For example: -16 >>> 2 = (-16 >> 2 ) + ( 2 << ~2 ) = 1,073,741,820
Decimal 16       00000000000000000000000000010000

Right-shift 2      00000000000000000000000000010000
fill left      00000000000000000000000000000100
discard right  00000000000000000000000000000100  -> Decimal 4

Decimal -16      11111111111111111111111111110000

>>> 2              11111111111111111111111111110000
fill left      0011111111111111111111111111110000

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Expert Comment

ID: 11929182
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Author Comment

ID: 11929183
sorry~  keep thinking "switch" insteading of "shift"...^^
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Expert Comment

ID: 11929187
>>Assume I have a value 0xAA and I would like to get two 0xA...how can I do so

Sorry didn't get it.
Could u plz elaborate what u exactly mean by two oxA.

Do u mean u want to assign it to another variable?
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Expert Comment

ID: 11929190
For bytes you do exactly the same:

byte b = (byte) 0xAA;
System.out.println((b << 1));
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Expert Comment

ID: 11929193
thomas908 I think xenia means to multiply it by two.
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Expert Comment

ID: 11929203
>>thomas908 I think xenia means to multiply it by two.

Then ur first post would do the trick
;)
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Author Comment

ID: 11929210
OK...this is what I mean...
Here is my situation...I enter a string "AAAAAAAA" and it will be stored into 4 bytes....then, I try to get this data, and I receive "-86" as I print out.  And I know "-86" equals to "FFFFFFAA"...so how can I transfer this value to the right value I need??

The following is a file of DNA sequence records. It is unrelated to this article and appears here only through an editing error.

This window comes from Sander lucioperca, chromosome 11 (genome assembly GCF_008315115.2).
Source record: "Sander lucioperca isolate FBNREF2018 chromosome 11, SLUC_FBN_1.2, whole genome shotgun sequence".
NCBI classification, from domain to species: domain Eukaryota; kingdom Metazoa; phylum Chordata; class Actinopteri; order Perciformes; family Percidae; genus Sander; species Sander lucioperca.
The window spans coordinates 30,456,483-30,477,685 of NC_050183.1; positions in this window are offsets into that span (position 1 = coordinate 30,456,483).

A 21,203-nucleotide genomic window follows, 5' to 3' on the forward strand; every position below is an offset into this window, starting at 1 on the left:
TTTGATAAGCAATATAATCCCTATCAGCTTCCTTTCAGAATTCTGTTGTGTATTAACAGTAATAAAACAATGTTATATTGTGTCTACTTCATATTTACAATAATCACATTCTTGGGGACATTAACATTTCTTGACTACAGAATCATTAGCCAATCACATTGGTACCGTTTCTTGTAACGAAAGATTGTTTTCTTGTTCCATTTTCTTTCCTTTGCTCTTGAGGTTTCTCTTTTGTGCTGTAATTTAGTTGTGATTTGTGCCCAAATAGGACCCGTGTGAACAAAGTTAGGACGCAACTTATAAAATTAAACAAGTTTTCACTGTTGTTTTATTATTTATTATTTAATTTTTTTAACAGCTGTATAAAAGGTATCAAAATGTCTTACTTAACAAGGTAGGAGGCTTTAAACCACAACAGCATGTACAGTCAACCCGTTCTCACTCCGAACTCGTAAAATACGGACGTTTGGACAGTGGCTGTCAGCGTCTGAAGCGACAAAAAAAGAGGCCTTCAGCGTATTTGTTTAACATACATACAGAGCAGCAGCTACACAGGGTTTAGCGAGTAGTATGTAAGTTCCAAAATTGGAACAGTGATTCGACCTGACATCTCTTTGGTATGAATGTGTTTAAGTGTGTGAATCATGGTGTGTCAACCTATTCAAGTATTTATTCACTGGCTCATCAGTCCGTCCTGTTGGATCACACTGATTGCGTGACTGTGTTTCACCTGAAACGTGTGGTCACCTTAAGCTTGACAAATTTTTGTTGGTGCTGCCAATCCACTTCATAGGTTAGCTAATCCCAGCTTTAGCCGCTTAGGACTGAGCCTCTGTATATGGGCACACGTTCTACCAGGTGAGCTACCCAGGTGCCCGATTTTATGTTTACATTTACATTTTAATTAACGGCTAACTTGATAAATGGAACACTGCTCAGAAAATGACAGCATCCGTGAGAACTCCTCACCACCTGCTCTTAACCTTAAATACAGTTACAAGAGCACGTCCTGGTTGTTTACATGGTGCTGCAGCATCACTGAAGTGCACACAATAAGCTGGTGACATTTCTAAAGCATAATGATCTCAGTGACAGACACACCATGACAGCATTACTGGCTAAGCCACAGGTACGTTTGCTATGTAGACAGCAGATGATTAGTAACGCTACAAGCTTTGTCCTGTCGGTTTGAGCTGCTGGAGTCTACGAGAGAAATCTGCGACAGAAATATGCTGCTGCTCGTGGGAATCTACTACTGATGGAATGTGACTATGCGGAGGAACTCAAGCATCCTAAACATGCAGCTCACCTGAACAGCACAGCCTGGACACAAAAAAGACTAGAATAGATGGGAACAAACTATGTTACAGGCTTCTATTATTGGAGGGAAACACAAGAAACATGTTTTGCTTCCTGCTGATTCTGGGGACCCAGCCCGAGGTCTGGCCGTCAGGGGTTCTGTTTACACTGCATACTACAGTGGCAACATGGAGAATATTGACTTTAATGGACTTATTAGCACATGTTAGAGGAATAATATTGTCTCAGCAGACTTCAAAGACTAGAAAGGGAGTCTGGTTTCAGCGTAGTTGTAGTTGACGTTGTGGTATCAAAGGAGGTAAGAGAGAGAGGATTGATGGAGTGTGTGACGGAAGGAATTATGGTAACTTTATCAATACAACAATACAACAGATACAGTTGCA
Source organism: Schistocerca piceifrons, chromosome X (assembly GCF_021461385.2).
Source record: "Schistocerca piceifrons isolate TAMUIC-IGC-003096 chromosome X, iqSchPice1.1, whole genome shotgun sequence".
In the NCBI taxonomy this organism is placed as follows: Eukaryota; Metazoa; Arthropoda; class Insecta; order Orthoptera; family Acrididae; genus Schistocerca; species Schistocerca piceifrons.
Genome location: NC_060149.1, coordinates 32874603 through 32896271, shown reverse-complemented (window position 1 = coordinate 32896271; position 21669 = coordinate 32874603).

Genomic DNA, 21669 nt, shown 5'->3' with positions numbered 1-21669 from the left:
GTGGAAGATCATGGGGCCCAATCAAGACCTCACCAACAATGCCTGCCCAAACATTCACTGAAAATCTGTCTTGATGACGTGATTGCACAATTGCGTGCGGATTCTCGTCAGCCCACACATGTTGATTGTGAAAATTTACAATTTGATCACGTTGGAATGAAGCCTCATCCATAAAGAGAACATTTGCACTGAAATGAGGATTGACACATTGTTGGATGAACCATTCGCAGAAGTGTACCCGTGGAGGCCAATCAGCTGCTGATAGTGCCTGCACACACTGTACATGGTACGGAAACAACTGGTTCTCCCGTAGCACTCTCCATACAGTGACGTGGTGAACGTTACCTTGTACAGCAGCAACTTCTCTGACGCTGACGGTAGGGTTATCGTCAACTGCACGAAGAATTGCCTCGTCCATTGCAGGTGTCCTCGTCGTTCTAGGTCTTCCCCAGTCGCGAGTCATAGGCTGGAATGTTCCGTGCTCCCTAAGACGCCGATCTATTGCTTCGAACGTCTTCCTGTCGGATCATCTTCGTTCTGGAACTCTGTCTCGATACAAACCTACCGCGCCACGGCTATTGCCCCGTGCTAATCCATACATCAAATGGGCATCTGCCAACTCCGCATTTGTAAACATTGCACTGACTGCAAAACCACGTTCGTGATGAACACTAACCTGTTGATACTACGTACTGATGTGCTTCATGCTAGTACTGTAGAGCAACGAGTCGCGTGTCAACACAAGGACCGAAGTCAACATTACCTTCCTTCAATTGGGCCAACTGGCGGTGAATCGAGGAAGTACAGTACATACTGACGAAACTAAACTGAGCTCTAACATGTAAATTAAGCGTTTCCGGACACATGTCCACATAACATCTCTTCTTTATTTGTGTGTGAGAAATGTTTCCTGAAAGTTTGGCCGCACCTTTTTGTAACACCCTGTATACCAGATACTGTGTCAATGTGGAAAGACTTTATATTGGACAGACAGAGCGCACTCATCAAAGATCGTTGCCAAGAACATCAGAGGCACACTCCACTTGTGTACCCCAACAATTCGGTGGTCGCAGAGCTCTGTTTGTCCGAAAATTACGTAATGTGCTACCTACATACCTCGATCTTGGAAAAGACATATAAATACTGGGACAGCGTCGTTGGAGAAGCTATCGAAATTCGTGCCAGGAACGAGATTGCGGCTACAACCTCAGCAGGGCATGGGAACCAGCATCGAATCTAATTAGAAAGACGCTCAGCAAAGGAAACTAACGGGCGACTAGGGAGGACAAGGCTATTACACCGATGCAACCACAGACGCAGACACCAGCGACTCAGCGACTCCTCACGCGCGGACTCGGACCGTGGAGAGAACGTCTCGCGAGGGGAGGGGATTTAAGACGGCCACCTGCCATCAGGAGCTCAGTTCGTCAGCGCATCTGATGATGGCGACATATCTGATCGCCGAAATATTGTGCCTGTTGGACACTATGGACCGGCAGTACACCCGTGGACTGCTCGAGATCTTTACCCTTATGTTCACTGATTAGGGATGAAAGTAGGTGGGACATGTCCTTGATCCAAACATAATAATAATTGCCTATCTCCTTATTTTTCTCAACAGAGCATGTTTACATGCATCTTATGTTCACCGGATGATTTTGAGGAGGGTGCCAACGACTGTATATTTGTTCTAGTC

Hope this is clearer~  @@
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Expert Comment

ID: 11929228
Which datatype are u using?
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Expert Comment

ID: 11929230
Ur bits may be getting truncated getting because u may be using a smaller data type.
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Author Comment

ID: 11929232
the one I use to receive the information is a byte value...
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Expert Comment

ID: 11929235
>>so how can I transfer this value to the right value I need??

I think rather than converting u'll have to save ur bits from getting truncated by using a large enough datatype
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Expert Comment

ID: 11929237
xenia, a byte is 8 bits long, meanign the the highest value you can store is 1111. The "AA" value you are trying to store is 10101010 which is more than 1111, so the value of the byte becomes negative.
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Expert Comment

ID: 11929238
byte can store only 8 bits.
HAve u tried with int?
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Expert Comment

ID: 11929240